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YOUNG AT HEART // HEALTH OPTIONS


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You made it this far ... eat right and keep going

By Alan Titchenal and Joannie Dobbs

POSTED:
LAST UPDATED: 03:41 p.m. HST, Mar 26, 2014



If you survived through the many hazards of life up through those middle-age years, congratulations!

Many (perhaps most) of us "post-midlifers" took health and safety for granted during the first half of life. However, the second half brings some of life's greatest challenges, such as maintaining health, physical fitness and mental sharpness.

The process of aging can uncover our genetic weak links as metabolic wear and tear creates chronic health conditions. Common conditions include heart disease, diabetes, osteoporosis, cancer, arthritis, poor dental health, etc. The good news about this natural aging process is that many of our weak links can be minimized, or at least managed, by some proactive changes in lifestyle -- especially regarding nutrition and exercise.

Question: What are the key challenges of the natural aging process?

Answer: Generally there is a gradual decrease in muscle mass with aging past middle age. When it goes too far, it decreases strength, mobility and flexibility. This lean tissue loss can even compromise the immune system. Since this loss also reduces calorie needs, an increase in body fat is common.

Another very basic change for many people is a decline or loss of their normal sense of thirst. Maintaining adequate body water (from both fluids and food) is challenging when the sense of thirst changes. A chronically dehydrated state can aggravate many health problems by stressing cardiovascular and kidney functions, and can even promote muscle loss.

Another challenge is knowing how the diet may need to change. Since calorie needs decrease, a person must meet his or her nutrient requirements with fewer calories. This requires selecting lower-calorie foods that are rich in key nutrients -- often called nutrient-dense foods.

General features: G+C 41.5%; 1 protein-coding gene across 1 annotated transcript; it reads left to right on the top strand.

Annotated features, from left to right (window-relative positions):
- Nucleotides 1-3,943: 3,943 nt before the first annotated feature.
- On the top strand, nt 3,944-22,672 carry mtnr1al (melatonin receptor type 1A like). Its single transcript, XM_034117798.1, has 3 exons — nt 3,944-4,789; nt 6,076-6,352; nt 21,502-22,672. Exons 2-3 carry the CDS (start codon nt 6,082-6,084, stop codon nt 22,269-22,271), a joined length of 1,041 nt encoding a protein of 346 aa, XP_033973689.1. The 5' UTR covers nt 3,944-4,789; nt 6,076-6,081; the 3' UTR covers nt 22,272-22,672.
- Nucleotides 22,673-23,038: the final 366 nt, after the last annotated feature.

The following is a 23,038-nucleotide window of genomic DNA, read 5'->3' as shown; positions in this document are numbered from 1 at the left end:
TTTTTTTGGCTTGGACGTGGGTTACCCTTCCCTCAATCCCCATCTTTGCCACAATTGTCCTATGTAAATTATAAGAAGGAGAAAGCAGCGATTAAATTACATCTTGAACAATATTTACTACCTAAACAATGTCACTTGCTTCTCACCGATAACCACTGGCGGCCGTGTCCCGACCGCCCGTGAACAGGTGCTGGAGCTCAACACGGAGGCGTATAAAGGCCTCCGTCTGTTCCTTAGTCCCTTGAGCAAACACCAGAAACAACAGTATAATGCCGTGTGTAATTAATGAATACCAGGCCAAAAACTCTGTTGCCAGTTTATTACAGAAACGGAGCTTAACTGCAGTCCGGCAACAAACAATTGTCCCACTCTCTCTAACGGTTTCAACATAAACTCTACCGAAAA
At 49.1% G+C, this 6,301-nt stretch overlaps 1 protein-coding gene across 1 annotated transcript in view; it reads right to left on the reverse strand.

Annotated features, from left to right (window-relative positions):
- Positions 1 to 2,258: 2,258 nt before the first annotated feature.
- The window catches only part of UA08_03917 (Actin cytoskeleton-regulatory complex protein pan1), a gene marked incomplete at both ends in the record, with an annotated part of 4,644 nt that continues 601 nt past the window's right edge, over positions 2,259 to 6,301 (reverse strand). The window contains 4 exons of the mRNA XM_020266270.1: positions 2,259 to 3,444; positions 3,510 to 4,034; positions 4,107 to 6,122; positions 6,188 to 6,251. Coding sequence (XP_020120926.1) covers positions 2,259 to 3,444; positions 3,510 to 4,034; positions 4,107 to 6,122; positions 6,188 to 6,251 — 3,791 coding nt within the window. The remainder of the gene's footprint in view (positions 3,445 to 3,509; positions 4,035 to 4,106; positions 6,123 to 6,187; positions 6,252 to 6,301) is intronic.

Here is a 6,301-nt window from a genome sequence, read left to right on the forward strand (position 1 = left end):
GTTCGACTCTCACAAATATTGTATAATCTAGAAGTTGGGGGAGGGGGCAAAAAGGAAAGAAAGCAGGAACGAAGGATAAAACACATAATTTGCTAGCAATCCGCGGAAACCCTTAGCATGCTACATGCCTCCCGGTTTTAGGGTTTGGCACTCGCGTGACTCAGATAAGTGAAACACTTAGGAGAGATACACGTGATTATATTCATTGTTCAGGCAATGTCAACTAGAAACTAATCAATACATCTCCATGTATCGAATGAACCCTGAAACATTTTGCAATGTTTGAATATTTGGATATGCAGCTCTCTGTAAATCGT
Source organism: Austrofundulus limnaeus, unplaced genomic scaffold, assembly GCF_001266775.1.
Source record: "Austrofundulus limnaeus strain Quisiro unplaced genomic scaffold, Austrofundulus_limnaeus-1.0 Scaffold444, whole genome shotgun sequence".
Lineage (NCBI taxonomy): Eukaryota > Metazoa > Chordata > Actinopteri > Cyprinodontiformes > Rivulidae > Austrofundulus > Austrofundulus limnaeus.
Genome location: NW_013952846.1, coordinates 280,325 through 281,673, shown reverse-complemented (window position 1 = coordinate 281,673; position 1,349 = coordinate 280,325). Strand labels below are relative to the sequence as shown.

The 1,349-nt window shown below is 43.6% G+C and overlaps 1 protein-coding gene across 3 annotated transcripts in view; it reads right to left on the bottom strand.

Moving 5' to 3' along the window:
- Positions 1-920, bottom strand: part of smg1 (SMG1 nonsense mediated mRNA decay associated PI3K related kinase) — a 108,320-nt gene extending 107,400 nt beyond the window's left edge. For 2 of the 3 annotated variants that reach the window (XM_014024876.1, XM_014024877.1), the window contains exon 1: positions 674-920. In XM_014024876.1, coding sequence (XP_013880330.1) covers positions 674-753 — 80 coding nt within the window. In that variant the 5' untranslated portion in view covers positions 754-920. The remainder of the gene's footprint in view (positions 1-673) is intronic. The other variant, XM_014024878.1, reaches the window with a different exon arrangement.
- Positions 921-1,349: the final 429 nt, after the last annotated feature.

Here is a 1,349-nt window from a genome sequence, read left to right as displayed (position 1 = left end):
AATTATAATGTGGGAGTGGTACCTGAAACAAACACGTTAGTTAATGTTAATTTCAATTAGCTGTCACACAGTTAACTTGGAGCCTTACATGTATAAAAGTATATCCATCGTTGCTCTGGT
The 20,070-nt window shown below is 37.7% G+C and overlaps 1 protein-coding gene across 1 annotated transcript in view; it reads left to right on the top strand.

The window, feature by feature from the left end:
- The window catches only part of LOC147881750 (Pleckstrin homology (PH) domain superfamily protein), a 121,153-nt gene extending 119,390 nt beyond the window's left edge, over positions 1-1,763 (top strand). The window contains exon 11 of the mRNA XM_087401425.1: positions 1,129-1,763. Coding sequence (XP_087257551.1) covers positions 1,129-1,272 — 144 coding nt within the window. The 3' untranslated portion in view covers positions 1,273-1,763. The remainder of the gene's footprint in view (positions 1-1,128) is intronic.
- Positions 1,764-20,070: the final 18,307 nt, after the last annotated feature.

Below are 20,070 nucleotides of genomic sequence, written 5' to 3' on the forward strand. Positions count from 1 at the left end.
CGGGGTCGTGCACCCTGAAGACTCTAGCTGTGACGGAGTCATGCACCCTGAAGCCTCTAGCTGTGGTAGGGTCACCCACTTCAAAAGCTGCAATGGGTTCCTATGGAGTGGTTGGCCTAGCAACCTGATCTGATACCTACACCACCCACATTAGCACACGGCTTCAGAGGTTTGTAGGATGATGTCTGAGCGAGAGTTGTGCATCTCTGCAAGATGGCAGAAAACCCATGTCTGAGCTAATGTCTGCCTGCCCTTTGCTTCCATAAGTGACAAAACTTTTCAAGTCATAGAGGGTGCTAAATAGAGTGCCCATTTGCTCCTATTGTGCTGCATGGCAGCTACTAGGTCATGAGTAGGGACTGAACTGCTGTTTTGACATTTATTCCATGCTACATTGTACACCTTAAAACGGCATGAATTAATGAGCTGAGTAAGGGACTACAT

Some people experience a decreased appetite. This sometimes is related to poor hydration, medications or changes in a person's taste perception.

Q: How can a person prevent or at least slow these negative physiological effects of growing older?

A: The good news is that many of these changes can be prevented, reversed to some extent, or at least slowed by regular, daily exercise. Strength-training resistance exercises like weight lifting are not just for the younger generation. Of course, the benefits of exercise also are dependent on adequate nutrition.

Add some aerobic exercises like walking, biking, etc., and reap cardiovascular benefits along with increased calorie needs. This makes it easier to meet essential nutrient needs and maintain or achieve a healthy weight.

Research also supports what most of us know -- that we feel and think better when we have daily physical activity. Mental function can improve along with physical fitness.

Q: What are the best foods to consume?

A: It really comes back to the basics of meeting nutrient needs, which requires selecting a variety of foods in reasonable proportions. An often overlooked nutrient need is for protein, which helps maintain muscle. Added protein can benefit muscle gain and fat loss.

The protein food sources with the least calories are lean meats and cottage cheese, followed by most dairy foods, beans, grains and nuts. Compared to lean meats, nuts contain about four times the calories per gram of protein.

Eat well and "use it or lose it!"

Alan Titchenal, Ph.D., C.N.S., and Joannie Dobbs, Ph.D., C.N.S., are nutritionists in the Department of Human Nutrition, Food and Animal Sciences, College of Tropical Agriculture and Human Resources, University of Hawaii at Manoa. Dobbs also works with University Health Services.






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